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poetry for the hard times
July 4, 2012 6:14 AM   Subscribe

I am looking for 'healing' poetry: poems that 1) urge you to keep going, 2) tell you that yes, life is hard, but you can do it, 3) remind you to keep your shit together, 4) embrace you and say that you are not alone in this, or 5) just say that this too shall pass.

How do I say this -- it's more about growing up, kindness, making decisions, or just finding yourself really. Being human. Making mistakes and being okay with that. Living with who you are. Something that you can post on your bedroom door and read every day like a prayer.

Somewhere along the softness of Mary Oliver's Wild Geese or the intimacy of To Myself by Franz Wright or the spirit of Lucille Clifton's won't you celebrate with me.

Thanks in advance.
posted by pleasebekind to Media & Arts (31 answers total) 57 users marked this as a favorite
 
The desiderata.
posted by empath at 6:20 AM on July 4, 2012 [6 favorites]


Harlem Hopscotch by Maya Angelou
Invictus by William Ernest Henley
Apple Blossom by Louis MacNiece
The Oak by Alfred, Lord Tennyson
posted by JoannaC at 6:29 AM on July 4, 2012 [1 favorite]


At the depths of despair, nothing matters, I can't do anything, got to get out of here, walls falling in, throw me a rope, I can't move, can't stand it, nothing, throw me a rope...

And one day, like any other day, finally tired of waiting for help that never comes, make a rope, tie it to a rock throw it up pull yourself out and walk away...

And it took all that time
just to find yourself.

And that's how long it had to take;
and it was well worth every moment.


Das Energi by Paul Williams.
posted by crackingdes at 6:32 AM on July 4, 2012


David Talamantez on his last day of Second Grade by Rosemary Catacalos has some of this, although it's not a meditation or a prayer.

The Man Watching by Rilke is good for this.

The final lines of Tennyson's Ulysses are pretty solid, beginning with the words "Come, by friends." Especially so if you know the story of Odysseus.

If you are religious, or if you're not but can be comfortable addressing it to the universe or to yourself or whatever you feel appropriate, the St. Francis Prayer has some lines that may contain what you're looking for.

Kindness by Naomi Shihab Nye is good, if maybe a bit intense.

OP, take care of yourself.
posted by gauche at 6:50 AM on July 4, 2012


There's a poem anthology called Good Poems for Hard Times. It's a collection put together by Garrison Keillor, and even though I'm not a fan of his radio persona, it's got a lot of poems in it that have been truly helpful to me in the past.
posted by colfax at 6:51 AM on July 4, 2012 [2 favorites]


Anything by Tennyson, anything by Larkin. In particular, I have found great comfort in Tennyson's "The Lotos-Eaters" and "In Memoriam A.H.H." and Larkin's "Aubade" and "Faith Healing." Matthew Arnold's "The Buried Life" and "Dover Beach" are also good. W.H. Auden's "In Praise of Limestone," T.S. Eliot's "The Waste Land" and "The Love Song of J. Alfred Prufrock." But these might not be quite what you're looking for, since I tend more towards doleful, god-help-us-all type poems, rather than motivational or hopeful. I find more comfort in commiseration.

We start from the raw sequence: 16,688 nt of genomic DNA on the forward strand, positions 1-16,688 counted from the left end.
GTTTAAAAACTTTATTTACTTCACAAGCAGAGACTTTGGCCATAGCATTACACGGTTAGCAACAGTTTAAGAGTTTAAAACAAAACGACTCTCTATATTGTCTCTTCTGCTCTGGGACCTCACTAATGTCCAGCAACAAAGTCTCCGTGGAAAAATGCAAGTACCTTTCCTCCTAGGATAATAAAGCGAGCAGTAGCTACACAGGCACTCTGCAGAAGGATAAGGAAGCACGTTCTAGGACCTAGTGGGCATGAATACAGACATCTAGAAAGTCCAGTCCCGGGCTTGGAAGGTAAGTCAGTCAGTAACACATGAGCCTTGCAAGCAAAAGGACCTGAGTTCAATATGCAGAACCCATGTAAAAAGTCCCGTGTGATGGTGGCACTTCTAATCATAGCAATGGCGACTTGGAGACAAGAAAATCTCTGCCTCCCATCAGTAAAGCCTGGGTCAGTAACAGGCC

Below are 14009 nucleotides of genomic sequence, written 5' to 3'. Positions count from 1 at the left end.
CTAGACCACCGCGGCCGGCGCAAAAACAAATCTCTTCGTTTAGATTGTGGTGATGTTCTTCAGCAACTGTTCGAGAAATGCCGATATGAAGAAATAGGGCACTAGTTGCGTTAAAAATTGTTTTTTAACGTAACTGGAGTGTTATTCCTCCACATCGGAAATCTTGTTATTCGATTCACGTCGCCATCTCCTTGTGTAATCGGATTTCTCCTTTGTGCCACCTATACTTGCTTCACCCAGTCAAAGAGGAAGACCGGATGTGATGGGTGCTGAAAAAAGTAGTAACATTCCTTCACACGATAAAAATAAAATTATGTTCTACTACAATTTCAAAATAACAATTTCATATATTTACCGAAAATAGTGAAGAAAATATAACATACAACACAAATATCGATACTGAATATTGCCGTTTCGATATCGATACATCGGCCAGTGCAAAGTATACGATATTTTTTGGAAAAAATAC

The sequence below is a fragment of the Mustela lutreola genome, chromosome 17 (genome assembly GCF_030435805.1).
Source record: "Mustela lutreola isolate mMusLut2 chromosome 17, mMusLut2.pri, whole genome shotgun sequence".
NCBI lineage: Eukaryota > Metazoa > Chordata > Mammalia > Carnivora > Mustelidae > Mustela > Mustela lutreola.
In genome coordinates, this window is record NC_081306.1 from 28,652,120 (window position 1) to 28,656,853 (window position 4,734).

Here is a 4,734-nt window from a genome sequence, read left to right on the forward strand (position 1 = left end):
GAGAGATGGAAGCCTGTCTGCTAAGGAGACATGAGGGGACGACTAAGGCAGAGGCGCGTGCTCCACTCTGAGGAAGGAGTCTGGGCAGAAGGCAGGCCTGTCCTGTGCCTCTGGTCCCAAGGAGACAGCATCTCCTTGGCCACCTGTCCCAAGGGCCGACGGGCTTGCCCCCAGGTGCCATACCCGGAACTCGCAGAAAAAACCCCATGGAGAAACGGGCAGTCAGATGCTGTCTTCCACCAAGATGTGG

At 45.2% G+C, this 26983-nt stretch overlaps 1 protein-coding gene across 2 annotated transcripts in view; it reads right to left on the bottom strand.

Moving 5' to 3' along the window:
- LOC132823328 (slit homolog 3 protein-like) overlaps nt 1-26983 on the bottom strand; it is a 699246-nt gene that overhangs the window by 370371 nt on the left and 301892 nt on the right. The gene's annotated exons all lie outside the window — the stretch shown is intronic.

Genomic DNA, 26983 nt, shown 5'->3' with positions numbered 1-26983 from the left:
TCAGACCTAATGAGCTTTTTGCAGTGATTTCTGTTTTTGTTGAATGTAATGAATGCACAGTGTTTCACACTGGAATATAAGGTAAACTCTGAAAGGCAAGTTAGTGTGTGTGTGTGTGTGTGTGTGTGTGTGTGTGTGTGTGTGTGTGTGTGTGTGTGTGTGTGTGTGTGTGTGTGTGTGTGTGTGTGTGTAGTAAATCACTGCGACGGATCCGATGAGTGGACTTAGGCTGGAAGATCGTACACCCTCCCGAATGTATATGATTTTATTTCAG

posted by désoeuvrée at 7:00 AM on July 4, 2012


Lines for Winter
By Mark Strand

Tell yourself
as it gets cold and gray falls from the air
that you will go on
walking, hearing
the same tune no matter where
you find yourself—
inside the dome of dark
or under the cracking white
of the moon's gaze in a valley of snow.
Tonight as it gets cold
tell yourself
what you know which is nothing
but the tune your bones play
as you keep going. And you will be able
for once to lie down under the small fire
of winter stars.
And if it happens that you cannot
go on or turn back
and you find yourself
where you will be at the end,
tell yourself
in that final flowing of cold through your limbs
that you love what you are.
posted by Seppaku at 7:07 AM on July 4, 2012 [4 favorites]


Finish each day and be done with it.
You have done what you could.
Some blunders and absurdities no doubt crept in; forget them as soon as you can.
Tomorrow is a new day; begin it serenely and with too high a spirit to be encumbered by your old nonsense.
~Emerson
posted by headnsouth at 7:10 AM on July 4, 2012 [2 favorites]


Here's a lovely poem called, "After a While" which I have found very handy http://www.scrapbook.com/poems/doc/2380/223.html

another which I have searched for but cannot find so I can give attribution is the following -


The Candle

I dim, I dim
I have no doubt
If someone blew
I would go out

I did not
I must be stronger
Than I thought.
posted by eleslie at 7:38 AM on July 4, 2012


This Emily Dickinson poem is one I tell myself when troubled, now and then. That page links to some others on this theme that you might like.

“Hope” is the thing with feathers -
That perches in the soul -
And sings the tune without the words -
And never stops - at all -

And sweetest - in the Gale - is heard -
And sore must be the storm -
That could abash the little Bird
That kept so many warm -

I’ve heard it in the chillest land -
And on the strangest Sea -
Yet - never - in Extremity,
It asked a crumb - of me.
posted by katie at 8:03 AM on July 4, 2012


Also, more specific suggestions:

W.H. Auden, the first stanza of "Musée Des Beaux Arts":

About suffering they were never wrong,

The Old Masters: how well they understood

Its human position; how it takes place

While someone else is eating or opening a window or just walking
 dully along.
How, when the aged are reverently, passionately waiting

For the miraculous birth, there always must be